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Pans & Tilts
Hollywood Bungles in Bollywood
By Gautaman Bhaskaran
South Asia Editor
Directed by Sanjay Leela Bhansali, 2007 Sony Pictures’ "Saawariya(Beloved)" is based on Dostoyevsky's short story "White Nights." Sonam Kapoor & Ranbir Kapoor starred in the film. Two souls arrive in a small town, one on vacation, the other to meet a lover. They spend the most magical dream-like days of their lives in that town ... with each other.

Hollywood’s march has been relentless. Much like the Coke and the Mac, the American movie industry has captured just about every bit of the world with its neat scripts, amazing production values and often wonderful direction and performances. One of the greatest masters of cinema, Satyajit Ray, was never ashamed of admitting that he learnt the technique from Hollywood. But, of course, he used it to tell Indian stories and in his own distinct way. The Ray touch was unmistakable in his films.

The importance of local flavour cannot be ignored. The Germans would like to make their cinema with the German stamp. The Italians would, the French as well and for that matter anybody else. Therein lies the clash between Hollywood — with its big bucks, catchy publicity stunts and, well, sometimes muscle power – and other movie industries.

In the early 2000s when I was in Japan researching into its cinema, I found to my utter horror that Japanese motion pictures were poorly patronised. There were times when cinemas screened brand new films for just me! I was all alone in the hall. But when I walked a few blocks away to another theatre showing an American work, the queue of people armed with bags of popcorn and cans of Pepsi seemed endless.

In fact, the Hollywood invasion of Europe began to threaten the European movie industry to such an extent at one point of time, that France, Italy and Spain among others sought their respective governments’ intervention to save their own cinema. Such a protectionist policy worked to an extent.

However, in India, the story was entirely different. Hollywood found an invincible force in India with its massive cinema industry. About 1,300 films were made here in 2008 alone. The big American studios have been trying hard to take over the enormously lucrative Indian market for many years. India is a movie-mad country, where more than three billion tickets are sold every year. In 2008, the country’s film industry registered a 13.4 percent increase over 2007.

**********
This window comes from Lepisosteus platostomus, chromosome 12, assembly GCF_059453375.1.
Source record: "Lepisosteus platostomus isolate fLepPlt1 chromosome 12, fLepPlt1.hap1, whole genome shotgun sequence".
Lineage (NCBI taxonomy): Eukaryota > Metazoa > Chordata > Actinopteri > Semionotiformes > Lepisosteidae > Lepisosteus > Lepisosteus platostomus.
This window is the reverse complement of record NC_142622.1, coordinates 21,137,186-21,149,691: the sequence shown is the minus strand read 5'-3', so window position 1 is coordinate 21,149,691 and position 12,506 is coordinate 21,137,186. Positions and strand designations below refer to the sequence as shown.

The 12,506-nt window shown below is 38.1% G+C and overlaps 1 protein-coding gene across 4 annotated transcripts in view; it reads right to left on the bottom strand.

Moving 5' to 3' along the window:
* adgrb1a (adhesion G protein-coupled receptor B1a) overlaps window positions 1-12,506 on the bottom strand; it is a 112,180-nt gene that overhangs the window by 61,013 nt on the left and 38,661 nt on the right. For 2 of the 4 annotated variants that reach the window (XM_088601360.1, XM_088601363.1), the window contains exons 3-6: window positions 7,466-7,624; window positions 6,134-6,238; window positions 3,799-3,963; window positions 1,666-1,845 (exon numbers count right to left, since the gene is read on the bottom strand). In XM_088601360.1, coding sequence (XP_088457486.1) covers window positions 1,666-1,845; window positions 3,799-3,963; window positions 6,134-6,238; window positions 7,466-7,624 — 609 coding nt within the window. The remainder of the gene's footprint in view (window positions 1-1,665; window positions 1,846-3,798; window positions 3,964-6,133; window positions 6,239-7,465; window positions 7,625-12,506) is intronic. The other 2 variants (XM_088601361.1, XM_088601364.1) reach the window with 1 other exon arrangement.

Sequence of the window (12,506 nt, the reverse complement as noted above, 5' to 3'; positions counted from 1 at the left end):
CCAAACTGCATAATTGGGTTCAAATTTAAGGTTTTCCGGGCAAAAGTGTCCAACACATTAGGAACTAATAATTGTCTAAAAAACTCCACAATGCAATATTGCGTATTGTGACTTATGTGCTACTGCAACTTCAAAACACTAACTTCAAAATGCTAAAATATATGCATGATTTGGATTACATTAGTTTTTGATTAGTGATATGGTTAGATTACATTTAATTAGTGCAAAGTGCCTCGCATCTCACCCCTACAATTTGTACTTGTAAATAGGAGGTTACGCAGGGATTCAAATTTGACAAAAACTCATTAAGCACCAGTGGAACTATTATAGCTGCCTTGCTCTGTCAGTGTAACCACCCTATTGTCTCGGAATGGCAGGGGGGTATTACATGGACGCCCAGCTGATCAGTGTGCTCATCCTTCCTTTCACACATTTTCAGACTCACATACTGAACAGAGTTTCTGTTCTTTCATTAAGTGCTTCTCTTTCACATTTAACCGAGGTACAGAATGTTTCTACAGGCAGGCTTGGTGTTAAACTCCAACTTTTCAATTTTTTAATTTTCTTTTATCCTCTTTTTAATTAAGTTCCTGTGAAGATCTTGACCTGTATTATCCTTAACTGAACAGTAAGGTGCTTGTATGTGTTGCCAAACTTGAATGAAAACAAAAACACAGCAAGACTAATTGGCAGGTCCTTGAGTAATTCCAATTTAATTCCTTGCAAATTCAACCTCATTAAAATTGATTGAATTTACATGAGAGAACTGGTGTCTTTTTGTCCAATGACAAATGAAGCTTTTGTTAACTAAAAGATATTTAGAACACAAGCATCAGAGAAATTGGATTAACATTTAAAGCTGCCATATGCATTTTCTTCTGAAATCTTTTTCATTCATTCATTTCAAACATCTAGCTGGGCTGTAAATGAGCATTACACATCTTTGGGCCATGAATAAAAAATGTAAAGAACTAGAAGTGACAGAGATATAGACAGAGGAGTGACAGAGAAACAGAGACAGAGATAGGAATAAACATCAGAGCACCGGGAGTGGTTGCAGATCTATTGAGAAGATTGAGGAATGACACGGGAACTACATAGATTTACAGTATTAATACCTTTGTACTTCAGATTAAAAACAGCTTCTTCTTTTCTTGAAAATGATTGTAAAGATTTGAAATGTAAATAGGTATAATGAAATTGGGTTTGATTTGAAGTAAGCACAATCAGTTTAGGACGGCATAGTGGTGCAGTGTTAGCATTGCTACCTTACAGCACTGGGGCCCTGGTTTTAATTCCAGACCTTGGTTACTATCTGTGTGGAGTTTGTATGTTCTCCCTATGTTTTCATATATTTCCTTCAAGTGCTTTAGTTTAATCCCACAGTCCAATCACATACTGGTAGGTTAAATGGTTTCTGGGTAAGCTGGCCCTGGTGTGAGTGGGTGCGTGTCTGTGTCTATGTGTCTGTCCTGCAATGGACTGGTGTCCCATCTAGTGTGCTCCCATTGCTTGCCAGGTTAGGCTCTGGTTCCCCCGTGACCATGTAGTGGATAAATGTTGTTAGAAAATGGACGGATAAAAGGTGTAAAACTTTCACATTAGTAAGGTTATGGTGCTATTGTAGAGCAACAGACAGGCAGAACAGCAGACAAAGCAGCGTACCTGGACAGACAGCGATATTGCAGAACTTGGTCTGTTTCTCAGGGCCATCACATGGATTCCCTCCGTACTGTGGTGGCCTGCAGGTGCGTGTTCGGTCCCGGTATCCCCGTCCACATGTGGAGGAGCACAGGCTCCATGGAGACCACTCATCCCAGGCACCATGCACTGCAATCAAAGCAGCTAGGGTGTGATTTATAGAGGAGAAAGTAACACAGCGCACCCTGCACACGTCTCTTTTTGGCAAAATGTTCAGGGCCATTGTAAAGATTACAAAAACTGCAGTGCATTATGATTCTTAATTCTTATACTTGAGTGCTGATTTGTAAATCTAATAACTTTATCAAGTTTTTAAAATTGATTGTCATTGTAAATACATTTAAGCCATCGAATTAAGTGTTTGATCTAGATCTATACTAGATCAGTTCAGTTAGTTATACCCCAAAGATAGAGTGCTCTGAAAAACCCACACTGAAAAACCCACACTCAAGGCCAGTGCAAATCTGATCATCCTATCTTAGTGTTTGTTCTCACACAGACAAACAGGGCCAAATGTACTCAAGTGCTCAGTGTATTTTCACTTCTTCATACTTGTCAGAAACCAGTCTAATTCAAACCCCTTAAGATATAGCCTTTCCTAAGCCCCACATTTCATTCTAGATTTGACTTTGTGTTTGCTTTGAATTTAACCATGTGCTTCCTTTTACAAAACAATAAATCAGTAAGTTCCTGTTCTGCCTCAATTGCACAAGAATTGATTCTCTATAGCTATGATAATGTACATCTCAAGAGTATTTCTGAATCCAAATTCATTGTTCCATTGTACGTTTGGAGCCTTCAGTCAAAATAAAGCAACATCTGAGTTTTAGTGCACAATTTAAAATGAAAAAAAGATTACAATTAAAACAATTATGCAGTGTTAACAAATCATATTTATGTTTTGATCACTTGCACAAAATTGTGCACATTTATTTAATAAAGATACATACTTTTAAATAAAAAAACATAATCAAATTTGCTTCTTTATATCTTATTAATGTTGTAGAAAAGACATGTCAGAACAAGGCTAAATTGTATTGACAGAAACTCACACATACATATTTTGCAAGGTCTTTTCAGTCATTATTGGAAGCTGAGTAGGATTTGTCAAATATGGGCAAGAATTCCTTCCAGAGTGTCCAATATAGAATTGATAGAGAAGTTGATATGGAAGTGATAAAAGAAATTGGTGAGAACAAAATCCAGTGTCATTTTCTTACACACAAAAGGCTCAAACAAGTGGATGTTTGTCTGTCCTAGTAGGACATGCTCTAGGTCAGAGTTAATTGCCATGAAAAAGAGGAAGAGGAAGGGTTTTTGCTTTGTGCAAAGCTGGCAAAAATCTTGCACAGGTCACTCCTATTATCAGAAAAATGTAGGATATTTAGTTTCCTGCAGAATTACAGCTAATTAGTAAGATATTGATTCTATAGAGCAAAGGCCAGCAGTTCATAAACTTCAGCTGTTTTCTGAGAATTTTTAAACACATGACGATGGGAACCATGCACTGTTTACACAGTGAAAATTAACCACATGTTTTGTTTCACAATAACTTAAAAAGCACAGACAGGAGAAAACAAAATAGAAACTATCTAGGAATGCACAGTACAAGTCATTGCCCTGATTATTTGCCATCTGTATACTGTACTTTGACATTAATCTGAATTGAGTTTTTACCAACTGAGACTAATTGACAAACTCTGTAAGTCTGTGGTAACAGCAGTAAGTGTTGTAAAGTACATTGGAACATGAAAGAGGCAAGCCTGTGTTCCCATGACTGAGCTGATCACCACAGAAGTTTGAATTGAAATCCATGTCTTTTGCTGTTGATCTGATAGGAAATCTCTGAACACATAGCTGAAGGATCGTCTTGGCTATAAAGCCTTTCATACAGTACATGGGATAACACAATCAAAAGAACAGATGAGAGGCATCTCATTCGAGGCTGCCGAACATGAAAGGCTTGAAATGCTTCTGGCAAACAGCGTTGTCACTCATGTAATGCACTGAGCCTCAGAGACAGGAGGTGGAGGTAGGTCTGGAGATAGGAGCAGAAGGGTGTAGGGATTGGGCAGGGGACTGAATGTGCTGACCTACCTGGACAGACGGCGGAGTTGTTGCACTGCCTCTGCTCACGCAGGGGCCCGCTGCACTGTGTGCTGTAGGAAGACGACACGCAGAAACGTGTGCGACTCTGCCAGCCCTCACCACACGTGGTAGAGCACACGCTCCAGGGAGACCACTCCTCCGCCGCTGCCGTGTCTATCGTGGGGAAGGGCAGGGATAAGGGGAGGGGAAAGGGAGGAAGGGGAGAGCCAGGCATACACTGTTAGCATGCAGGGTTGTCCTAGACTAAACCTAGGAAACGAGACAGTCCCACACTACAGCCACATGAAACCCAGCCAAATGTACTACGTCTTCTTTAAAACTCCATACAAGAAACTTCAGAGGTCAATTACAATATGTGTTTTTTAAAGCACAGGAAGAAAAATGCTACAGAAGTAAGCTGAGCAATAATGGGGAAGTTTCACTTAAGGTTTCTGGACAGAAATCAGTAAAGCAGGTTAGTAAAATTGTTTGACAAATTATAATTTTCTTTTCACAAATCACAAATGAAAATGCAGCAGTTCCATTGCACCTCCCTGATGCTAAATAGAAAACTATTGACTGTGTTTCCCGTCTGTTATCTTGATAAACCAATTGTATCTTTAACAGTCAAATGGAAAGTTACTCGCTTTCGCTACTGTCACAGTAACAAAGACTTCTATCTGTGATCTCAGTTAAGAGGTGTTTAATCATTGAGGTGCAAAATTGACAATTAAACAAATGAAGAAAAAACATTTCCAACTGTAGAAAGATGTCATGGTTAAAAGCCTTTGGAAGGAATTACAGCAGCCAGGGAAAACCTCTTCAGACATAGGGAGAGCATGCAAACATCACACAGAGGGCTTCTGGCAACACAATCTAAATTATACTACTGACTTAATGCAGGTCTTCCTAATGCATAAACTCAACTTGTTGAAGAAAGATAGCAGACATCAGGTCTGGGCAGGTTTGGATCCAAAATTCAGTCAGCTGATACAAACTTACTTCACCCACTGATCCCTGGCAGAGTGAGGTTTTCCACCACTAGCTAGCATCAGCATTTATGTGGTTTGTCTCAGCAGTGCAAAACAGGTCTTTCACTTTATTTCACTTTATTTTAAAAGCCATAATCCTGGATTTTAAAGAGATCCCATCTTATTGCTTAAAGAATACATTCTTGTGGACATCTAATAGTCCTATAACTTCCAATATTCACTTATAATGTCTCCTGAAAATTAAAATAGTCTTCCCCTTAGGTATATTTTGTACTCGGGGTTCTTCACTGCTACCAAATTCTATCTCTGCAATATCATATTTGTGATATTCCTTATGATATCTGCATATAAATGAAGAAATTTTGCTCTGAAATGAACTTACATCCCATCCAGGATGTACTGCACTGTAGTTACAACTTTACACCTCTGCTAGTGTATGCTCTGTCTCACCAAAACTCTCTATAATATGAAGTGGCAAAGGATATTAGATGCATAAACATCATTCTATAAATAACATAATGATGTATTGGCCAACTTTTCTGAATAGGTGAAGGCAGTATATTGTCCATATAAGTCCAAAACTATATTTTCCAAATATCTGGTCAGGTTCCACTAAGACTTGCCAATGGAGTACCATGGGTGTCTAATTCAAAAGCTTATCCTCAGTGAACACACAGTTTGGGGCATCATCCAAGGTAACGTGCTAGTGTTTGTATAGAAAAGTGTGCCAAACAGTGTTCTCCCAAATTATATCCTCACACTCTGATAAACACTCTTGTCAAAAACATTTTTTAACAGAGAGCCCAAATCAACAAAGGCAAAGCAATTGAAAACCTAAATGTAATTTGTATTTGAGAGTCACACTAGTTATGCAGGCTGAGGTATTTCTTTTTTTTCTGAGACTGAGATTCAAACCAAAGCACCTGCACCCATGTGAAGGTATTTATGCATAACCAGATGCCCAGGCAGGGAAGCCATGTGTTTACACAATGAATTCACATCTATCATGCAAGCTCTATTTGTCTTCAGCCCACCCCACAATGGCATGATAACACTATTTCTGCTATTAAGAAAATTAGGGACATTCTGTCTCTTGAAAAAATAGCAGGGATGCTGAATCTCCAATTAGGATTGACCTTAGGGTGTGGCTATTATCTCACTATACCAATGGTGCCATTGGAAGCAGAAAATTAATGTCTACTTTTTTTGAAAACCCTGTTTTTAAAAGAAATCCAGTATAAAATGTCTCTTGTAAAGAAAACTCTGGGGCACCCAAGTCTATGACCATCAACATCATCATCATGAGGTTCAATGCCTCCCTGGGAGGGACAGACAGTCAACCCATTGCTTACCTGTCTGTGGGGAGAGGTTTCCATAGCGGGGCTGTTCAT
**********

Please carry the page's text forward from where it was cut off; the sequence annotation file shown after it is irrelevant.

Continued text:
But unlike most international markets, foreign movies are an afterthought in India, accounting for a meagre five percent (35 percent in France, 33 percent in Japan and 12 percent in the U.K.) of the total market share. India’s 1.3 billion people find cinema to be the cheapest form of entertainment that helps them escape the dreariness of their own lives.

However, when Tom Cruise or Nicole Kidman or Brad Pitt or Scarlett Johansson came on the screen, sometimes even talking in one of the innumerable Indian languages that were dubbed on their own English voices, the average Indian was not quite happy. He wanted his own desi heroes and heroines to play out titillating songs and dances or engage in unbelievable fight sequences and illogical arguments.
Dubbing cannot woo a billion Indians, Sony realised after Hollywood went on that spree. A film in English can attract five million viewers. Dubbing pushes it to 30 million, but that is still a mere fraction of India’s cinema-obsessed populace.